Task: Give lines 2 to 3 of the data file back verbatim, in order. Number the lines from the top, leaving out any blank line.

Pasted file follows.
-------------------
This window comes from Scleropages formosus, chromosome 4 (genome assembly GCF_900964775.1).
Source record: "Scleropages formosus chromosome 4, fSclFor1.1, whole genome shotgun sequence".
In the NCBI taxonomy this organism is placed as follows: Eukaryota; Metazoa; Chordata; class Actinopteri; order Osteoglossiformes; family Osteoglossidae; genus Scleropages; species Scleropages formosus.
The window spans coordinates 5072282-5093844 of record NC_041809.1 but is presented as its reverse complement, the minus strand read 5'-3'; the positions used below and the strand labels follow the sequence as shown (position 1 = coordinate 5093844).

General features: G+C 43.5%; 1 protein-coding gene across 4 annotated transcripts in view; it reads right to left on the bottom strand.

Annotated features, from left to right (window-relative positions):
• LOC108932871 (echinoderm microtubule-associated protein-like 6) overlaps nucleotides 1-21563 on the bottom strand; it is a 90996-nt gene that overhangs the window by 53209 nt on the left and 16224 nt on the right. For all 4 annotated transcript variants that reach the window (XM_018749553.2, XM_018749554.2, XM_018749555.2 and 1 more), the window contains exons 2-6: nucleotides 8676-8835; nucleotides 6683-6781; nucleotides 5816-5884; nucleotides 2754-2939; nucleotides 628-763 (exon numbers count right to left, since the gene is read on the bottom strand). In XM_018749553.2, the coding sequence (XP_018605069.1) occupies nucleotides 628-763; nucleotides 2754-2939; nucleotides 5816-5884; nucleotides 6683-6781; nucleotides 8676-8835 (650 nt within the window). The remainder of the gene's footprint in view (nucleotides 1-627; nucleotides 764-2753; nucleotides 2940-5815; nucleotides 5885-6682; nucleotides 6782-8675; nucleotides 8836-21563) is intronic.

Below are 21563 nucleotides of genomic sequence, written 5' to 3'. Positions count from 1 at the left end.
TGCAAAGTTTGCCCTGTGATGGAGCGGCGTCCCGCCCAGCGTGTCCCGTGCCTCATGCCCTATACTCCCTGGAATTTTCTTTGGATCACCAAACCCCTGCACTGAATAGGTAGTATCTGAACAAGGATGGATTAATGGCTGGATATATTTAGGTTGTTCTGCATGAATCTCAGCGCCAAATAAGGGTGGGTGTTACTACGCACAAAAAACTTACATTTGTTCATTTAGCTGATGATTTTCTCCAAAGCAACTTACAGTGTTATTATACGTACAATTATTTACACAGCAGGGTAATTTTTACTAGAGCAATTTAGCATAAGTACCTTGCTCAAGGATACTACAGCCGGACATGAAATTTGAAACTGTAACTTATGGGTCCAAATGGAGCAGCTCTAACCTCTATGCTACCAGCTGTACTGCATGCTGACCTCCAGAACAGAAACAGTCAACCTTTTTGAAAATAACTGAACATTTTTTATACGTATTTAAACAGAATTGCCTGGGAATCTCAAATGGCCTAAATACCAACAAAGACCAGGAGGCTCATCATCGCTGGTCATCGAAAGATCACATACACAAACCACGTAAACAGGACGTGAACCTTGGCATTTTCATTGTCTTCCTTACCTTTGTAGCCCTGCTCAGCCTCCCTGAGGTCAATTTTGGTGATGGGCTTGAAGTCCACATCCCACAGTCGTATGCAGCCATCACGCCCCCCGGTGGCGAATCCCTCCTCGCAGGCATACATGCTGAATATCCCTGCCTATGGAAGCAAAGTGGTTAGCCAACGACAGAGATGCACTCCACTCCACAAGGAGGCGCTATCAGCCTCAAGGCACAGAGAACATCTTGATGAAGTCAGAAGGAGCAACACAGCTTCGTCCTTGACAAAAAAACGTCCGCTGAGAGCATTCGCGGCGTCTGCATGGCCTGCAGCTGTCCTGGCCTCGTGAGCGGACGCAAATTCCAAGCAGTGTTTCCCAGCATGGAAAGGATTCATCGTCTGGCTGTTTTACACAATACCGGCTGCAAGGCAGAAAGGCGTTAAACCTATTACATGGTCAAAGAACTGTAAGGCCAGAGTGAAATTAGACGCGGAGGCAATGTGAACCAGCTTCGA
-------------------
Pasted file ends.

Source record: "Scleropages formosus chromosome 4, fSclFor1.1, whole genome shotgun sequence".
In the NCBI taxonomy this organism is placed as follows: Eukaryota; Metazoa; Chordata; class Actinopteri; order Osteoglossiformes; family Osteoglossidae; genus Scleropages; species Scleropages formosus.